ARLINGTON – While Bio-Monte owners Kiersten and Antonio Baiamonte grew their home-based travel business guiding tours of Italy, it wasn’t unusual to meet clients in a Starbucks to sign big checks and chat about itineraries.
Without a physical office location, conducting business as an upstart took some imagination, and a little caffeine.
That changed when Bio-Monte became one of the first tenants in the new Stilly Valley Collective, or StillCo., a co-working and flexible workspace run by the Stilly Valley Chamber of Commerce, which relocated its own offices there.
Now the Baiamontes not only have brick-and-mortar office space, but they have a shared conference room to kickoff tour groups before their journey and teach Italian lessons. Before moving in three months ago, the couple had two tours scheduled. Since then, they just booked their 16th.
And, since no familial co-working space functions without coffee, they will soon open a side enterprise called Caffe Italiano, a coffee and espresso booth inside the StillCo. center, thanks in part to support from a longtime downtown business, the Blue Bird Cafe, and advice from Moe’s Espresso.
You might say Arlington has it’s own Little Italy brewing in the downtown district.
But the Baiamontes are just one of several stories among the diverse dozen sole proprietors and entrepreneurs who are renting space now in the two-story 9,000-square-foot building at 103 E. 3rd St., across from City Hall and police headquarters.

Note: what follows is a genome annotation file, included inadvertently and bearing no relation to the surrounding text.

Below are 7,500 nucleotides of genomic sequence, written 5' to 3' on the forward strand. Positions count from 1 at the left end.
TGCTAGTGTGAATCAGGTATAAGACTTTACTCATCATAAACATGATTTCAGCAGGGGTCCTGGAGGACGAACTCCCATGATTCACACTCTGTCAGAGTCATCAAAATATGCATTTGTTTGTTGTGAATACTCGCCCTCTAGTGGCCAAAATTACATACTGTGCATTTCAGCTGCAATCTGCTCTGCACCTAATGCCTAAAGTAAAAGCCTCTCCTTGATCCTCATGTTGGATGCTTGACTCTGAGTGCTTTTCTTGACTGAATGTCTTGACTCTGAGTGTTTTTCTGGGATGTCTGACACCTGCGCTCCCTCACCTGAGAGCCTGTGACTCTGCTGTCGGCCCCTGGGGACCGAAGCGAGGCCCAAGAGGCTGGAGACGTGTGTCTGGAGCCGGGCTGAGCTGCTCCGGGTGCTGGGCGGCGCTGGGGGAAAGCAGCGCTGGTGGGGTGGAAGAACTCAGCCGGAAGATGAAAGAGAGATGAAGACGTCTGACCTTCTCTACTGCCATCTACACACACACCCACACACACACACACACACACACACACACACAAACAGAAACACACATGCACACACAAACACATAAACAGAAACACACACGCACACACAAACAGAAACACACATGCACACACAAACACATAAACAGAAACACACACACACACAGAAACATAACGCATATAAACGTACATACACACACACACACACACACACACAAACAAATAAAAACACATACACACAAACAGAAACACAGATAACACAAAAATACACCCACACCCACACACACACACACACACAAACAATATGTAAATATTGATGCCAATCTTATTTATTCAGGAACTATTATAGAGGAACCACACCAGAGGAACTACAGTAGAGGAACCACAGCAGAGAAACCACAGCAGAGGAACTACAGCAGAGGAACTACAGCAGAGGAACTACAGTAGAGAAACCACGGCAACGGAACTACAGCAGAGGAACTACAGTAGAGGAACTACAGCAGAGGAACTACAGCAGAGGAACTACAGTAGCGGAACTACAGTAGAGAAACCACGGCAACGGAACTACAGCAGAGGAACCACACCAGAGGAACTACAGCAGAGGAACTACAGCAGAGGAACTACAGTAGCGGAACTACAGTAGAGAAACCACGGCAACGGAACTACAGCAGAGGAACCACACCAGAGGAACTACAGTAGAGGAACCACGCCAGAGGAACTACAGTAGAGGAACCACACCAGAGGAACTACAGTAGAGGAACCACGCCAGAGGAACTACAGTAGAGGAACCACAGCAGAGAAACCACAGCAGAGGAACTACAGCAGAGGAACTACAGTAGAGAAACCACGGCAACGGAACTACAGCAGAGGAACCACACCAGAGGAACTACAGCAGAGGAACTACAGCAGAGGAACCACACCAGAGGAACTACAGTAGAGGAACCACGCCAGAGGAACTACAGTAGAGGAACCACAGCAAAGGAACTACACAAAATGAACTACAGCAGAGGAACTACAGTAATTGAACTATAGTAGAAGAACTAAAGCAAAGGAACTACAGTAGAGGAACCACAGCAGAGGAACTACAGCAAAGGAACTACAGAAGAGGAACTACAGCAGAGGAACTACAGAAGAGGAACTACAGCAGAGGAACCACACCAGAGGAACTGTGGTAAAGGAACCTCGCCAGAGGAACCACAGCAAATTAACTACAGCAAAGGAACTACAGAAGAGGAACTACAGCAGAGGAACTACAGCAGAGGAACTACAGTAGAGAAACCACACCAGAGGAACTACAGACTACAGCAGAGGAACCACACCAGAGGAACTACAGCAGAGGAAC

The building, which had been unoccupied for about three years, is now owned by Reactive Physical Therapy located in space on the second floor, and collaborating with the Stilly Valley Collective that occupies most of the rest of the building, including the relocated chamber office and board room.
“The collective is a space for co-workers, small businesses and other creative ventures to work, share and teach,” Chamber executive director Jen Egger said. The lobby is open air, with contemporary decorative and track lighting, blue and gold painted walls and earth-tone carpeting and flooring. The interior features private offices, studios, desks, classrooms and meeting space.
Typical co-working amenities like workspaces, internet access, Wi-Fi, utilities and access to printers, countertop space and office supplies are provided on a membership-based system.
“With some of these offices, just bring your computer and you’re set,” Egger said. “Just move in and you can get going.”
The co-working space provides the added benefit of professional resources and increased network opportunities that a person working from home isn’t going to find, Egger said. Many tenants have already begun to create a small, helpful community that can swap services, expertise and problem-solving ideas among themselves. That was the hope. They’re getting that, and more.
Egger said in initial months since opening, they hoped the businesses would meld into a community with great interpersonal chemistry, without all the office drama.